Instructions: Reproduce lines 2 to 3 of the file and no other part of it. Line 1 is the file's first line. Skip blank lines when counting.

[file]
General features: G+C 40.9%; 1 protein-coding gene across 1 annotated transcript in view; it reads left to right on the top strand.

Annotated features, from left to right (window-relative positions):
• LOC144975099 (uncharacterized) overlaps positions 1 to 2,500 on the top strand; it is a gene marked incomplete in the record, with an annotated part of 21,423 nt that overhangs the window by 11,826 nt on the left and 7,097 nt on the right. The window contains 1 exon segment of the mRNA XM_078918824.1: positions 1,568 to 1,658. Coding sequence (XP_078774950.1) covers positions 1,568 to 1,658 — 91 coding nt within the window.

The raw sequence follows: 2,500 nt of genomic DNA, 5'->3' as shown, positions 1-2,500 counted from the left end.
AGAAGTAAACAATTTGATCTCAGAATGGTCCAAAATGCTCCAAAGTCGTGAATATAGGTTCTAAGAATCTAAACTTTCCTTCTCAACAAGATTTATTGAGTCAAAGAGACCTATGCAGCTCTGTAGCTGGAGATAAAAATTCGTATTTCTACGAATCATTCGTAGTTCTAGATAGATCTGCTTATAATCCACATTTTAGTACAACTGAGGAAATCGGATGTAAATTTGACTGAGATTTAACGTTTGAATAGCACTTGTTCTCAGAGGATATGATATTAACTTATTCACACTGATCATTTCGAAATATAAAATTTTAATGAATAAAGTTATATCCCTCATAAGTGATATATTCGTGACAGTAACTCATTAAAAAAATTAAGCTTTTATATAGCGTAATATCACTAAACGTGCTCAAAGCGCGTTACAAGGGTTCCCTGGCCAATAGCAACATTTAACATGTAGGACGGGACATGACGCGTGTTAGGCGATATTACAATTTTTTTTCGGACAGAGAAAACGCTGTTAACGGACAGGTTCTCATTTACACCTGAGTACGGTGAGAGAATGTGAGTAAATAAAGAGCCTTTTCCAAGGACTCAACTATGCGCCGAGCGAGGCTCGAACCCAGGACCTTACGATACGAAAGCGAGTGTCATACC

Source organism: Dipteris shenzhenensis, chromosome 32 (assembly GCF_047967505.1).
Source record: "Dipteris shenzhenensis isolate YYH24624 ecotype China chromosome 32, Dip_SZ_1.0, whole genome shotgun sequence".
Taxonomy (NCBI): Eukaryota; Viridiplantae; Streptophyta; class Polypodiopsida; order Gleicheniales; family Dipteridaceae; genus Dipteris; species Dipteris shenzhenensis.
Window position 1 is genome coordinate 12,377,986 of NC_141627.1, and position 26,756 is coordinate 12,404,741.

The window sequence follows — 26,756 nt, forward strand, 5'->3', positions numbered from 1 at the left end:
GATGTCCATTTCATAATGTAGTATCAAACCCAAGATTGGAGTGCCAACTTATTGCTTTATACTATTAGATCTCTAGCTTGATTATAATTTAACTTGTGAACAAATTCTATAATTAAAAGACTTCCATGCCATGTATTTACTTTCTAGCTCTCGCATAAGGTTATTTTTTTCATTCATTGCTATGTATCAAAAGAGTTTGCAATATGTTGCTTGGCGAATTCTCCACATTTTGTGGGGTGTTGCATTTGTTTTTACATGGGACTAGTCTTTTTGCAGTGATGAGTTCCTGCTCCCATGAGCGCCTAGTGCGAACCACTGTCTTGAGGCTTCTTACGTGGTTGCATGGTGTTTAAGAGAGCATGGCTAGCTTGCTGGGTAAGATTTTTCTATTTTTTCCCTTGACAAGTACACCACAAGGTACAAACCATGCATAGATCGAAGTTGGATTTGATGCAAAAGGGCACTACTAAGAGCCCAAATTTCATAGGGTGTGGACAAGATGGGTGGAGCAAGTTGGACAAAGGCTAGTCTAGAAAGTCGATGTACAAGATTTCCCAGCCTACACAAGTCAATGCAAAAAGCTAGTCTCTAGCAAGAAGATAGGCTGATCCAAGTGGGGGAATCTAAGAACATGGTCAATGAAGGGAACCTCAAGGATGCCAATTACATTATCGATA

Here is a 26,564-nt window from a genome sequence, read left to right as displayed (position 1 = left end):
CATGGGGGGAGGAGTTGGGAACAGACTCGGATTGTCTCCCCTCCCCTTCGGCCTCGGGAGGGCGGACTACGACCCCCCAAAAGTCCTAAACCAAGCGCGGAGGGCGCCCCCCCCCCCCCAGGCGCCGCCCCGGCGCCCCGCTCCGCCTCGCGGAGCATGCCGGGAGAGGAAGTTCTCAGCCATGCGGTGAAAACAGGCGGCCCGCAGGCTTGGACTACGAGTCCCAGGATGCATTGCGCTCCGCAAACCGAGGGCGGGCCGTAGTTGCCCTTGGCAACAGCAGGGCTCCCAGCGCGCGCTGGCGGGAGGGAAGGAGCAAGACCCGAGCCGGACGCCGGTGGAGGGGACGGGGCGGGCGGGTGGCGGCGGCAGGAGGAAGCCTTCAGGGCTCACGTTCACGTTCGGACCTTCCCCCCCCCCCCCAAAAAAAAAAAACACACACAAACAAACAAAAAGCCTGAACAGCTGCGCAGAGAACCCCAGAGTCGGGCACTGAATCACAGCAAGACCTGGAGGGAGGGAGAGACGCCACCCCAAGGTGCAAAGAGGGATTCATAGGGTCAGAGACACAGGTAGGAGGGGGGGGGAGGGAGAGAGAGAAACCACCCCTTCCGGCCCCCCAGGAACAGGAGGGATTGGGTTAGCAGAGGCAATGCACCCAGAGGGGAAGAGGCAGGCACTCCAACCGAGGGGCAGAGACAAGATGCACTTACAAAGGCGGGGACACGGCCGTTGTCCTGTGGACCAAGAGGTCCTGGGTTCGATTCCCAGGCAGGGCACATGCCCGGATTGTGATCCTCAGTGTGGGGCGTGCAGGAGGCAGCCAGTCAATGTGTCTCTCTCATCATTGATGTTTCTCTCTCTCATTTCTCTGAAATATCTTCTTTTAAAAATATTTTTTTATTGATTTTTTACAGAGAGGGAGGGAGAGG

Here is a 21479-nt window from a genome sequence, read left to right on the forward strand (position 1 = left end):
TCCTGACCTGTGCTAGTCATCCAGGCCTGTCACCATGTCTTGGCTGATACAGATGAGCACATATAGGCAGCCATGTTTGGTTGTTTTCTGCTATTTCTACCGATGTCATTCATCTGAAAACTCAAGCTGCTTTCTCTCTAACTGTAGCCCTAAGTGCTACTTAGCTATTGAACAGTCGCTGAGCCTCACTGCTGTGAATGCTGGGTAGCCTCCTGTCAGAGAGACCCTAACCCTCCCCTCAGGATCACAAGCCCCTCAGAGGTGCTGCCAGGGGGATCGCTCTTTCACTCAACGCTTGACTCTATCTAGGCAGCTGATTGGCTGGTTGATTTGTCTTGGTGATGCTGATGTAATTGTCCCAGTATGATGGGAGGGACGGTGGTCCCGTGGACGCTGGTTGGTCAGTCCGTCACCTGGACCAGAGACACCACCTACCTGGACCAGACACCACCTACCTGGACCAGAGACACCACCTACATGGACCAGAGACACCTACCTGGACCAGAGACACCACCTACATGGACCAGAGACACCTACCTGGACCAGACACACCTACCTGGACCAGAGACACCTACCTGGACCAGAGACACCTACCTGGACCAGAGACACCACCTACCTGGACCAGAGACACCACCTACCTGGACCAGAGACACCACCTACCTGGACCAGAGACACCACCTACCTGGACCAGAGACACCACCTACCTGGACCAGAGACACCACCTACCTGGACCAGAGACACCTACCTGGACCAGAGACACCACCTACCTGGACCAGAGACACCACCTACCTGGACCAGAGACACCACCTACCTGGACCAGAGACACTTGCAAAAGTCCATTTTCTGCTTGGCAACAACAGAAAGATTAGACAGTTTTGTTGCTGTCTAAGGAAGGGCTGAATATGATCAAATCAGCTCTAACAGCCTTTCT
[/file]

Annotated features, from left to right (window-relative positions):
• LOC144975099 (uncharacterized) overlaps positions 1 to 2,500 on the top strand; it is a gene marked incomplete in the record, with an annotated part of 21,423 nt that overhangs the window by 11,826 nt on the left and 7,097 nt on the right. The window contains 1 exon segment of the mRNA XM_078918824.1: positions 1,568 to 1,658. Coding sequence (XP_078774950.1) covers positions 1,568 to 1,658 — 91 coding nt within the window.